Synagogue Facts & Features | What is a Synagogue? |

Posted By on February 19, 2023

The Synagogue

In all cultures, houses of worship are important parts of the community. These buildings are rarely just churches, but also serve as community centers, schools, and social places. In few faiths is this as true as in Judaism. In fact, the Jewish house of worship can be identified by three names in Hebrew. Some call it the bet ha-tefilla (house of prayer), while others call it the bet ha-knesset (house of assembly) or bet ha-midrash (house of study). Most of us, however, call it by the name used by the Greeks: the synagogue.

Synagogues are Jewish houses of worship, but are also the centers of many Jewish communities. Community events, family celebrations, and local rallies or debates can all occur in the synagogue. Jewish people can come to the synagogue to study their history, laws, and faith.

Synagogues are very important parts of Jewish communities, and that importance is represented even in the ways that these institutions are founded. Unlike many religions that govern the building of new churches, synagogues are entirely community founded and governed. A Jewish community doesn't need permission from a central authority to found a synagogue; the community just comes together and creates one. After that, a council of community members is in charge of governing the synagogue, including the hiring of a rabbi. Overall, they are very democratic, community-driven institutions that are able to focus their efforts on issues that matter most to the people that use it.

One thing that makes synagogues unique from many other religious buildings is the lack of standardized architecture. Catholic churches are shaped like crosses, Buddhist stupas mimic mountains, but synagogues can take any shape or form. Part of this may relate to Jewish history: After being expelled from Jerusalem, Jews were often marginalized and segregated from mainstream society. Utilizing local architecture may have been a survival strategy that helped them blend in.

That being said, there are a few things that every Jewish synagogue has in common. The most important element of every synagogue is the ark, a cupboard or container where the scrolls of the Torah (the Jewish holy book) are stored. The first ark was the Ark of the Covenant, which Moses used to carry the Ten Commandments, and this feature in the synagogue honors that tradition. In fact, it's common for the Ten Commandments to be written in Hebrew somewhere on or around the ark.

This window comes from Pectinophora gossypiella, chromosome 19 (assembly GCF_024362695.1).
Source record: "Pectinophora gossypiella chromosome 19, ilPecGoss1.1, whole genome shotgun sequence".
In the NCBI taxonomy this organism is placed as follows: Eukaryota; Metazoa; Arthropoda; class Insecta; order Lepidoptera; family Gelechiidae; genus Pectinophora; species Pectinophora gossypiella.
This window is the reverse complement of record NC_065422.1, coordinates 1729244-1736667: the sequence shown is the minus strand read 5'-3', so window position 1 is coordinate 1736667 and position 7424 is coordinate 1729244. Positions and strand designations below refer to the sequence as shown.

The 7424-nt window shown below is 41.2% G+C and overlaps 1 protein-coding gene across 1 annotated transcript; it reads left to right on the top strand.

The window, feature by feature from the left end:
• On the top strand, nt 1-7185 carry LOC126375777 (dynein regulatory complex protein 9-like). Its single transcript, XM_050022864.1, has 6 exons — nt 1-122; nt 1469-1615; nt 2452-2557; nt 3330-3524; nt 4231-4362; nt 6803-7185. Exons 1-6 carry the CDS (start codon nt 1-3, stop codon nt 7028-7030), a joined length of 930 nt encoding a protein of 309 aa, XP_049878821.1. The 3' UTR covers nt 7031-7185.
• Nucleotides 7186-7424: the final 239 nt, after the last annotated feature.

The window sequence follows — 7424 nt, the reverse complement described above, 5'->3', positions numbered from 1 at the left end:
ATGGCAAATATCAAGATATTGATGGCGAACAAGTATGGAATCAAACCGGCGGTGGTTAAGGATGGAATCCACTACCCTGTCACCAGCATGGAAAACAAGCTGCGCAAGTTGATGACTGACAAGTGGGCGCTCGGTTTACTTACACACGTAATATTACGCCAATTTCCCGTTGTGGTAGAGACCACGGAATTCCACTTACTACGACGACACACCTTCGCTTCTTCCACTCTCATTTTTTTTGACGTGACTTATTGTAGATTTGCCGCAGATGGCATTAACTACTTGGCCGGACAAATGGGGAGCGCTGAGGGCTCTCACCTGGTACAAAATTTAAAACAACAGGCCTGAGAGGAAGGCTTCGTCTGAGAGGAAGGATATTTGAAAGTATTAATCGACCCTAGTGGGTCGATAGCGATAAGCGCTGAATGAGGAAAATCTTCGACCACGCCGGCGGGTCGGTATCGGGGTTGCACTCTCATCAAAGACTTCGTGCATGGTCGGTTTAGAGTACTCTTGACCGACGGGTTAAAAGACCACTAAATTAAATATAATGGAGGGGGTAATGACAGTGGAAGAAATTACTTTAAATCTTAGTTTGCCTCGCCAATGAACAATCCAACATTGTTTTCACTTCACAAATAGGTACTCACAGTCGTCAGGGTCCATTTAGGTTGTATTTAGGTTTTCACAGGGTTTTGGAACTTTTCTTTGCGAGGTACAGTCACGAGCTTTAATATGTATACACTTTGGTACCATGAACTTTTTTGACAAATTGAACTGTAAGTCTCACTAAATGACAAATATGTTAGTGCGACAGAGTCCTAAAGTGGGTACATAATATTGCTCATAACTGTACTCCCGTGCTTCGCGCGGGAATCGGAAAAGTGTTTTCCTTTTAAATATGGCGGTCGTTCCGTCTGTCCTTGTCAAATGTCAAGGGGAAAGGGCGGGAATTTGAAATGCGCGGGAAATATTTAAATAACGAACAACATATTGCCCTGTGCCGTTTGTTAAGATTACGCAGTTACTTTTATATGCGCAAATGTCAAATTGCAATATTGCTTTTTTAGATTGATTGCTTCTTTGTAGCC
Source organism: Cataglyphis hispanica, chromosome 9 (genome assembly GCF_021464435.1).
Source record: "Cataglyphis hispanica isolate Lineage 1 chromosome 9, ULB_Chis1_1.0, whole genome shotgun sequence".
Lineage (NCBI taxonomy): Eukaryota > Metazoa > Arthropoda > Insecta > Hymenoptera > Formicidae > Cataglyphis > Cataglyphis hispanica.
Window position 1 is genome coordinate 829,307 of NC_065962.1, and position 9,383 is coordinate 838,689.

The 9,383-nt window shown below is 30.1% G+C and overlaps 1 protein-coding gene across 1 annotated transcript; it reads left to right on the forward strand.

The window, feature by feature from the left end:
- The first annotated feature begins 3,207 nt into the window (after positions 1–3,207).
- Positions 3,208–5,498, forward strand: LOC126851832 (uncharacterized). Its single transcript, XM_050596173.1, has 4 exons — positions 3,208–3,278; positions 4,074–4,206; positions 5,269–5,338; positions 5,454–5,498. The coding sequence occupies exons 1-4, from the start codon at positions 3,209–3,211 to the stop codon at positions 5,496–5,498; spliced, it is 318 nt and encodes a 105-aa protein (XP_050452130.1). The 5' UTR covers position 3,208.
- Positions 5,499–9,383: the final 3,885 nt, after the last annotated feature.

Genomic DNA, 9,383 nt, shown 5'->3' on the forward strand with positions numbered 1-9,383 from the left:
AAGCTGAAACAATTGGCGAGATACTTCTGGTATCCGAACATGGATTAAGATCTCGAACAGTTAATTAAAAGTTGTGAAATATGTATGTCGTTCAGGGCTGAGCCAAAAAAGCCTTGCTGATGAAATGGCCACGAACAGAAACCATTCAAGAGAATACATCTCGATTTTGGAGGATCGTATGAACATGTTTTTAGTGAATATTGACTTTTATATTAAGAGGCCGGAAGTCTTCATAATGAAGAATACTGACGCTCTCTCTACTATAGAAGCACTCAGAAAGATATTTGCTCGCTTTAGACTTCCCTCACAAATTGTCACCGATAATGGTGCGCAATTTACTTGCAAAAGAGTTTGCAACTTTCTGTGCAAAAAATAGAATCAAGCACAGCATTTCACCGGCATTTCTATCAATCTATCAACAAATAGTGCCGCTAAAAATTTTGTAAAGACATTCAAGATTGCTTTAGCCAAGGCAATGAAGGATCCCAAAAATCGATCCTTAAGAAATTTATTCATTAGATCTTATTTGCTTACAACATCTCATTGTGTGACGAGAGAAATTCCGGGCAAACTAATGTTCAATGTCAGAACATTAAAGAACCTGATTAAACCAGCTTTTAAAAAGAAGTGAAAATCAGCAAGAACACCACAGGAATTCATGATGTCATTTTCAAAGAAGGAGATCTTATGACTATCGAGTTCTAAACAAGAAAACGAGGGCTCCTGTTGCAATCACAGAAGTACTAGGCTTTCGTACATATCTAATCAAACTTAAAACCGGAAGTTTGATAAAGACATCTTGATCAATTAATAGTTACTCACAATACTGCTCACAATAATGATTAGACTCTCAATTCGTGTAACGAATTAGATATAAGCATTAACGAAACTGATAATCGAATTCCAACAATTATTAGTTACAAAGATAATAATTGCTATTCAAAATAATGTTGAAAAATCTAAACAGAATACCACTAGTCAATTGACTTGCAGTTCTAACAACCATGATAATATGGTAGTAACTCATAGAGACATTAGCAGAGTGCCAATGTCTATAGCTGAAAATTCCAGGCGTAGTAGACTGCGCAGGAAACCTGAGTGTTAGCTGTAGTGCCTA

Hanging above the ark is a lamp called the Ner Tamid, the Eternal Light. This light represents the constant presence of God in the synagogue, as well as the commandment to keep a fire burning outside the ancient tabernacle, where the Ark of the Covenant was kept. Since it's called the Eternal Light, it shouldn't be a surprise to learn that it is always kept burning. As long as God is in the synagogue, the eternal flame must continue to shine.

Finally, synagogues contain a raised platform or desk called the bimah. When the Rabbi takes the Torah scrolls out of the ark, they are unrolled on the bimah and read to the congregation.

It is worth noting that, while all synagogues serve the same basic functions for Jewish communities, there are some things that change by denomination. For example, Orthodox Jews tend to place the bimah in the center of the synagogue, while Reform Jews often place the bimah closer to the Ark.

There are other differences as well. In Orthodox synagogues, men and women sit separately, and the music is unaccompanied. In Reform synagogues, men and women may sit together and choirs are becoming more popular. Orthodox synagogues hold their entire worship services in ancient Hebrew, while Reform services are at least partly in English (or the language spoken by the community). Reforms Jews are also the least likely to use the term ''synagogue''. They call their synagogues ''temples'', seeing each one as an equivalent to the destroyed Temple in Jerusalem that Orthodox Jews prophesy says will be one day rebuilt. So, there are differences, but in all Jewish communities the importance of the synagogue is unquestioned.

In the religion of Judaism, the synagogue is a house of worship, a community center, and a school all rolled into one. Jewish synagogues are community-operated, autonomous institutions built to accommodate the specific needs of their community. They do not have an architectural template to follow, but do contain some common features. The ark contains the Torah scrolls, the Eternal Light above the ark represents the presence of God, and the bimah is used to unroll the scrolls so they can be read. Reform and Orthodox Jews do have different customs within their synagogues, but the importance of this building is unchanged. For many, to be Jewish is to be near a synagogue. They're that important.

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Synagogue Facts & Features | What is a Synagogue? |

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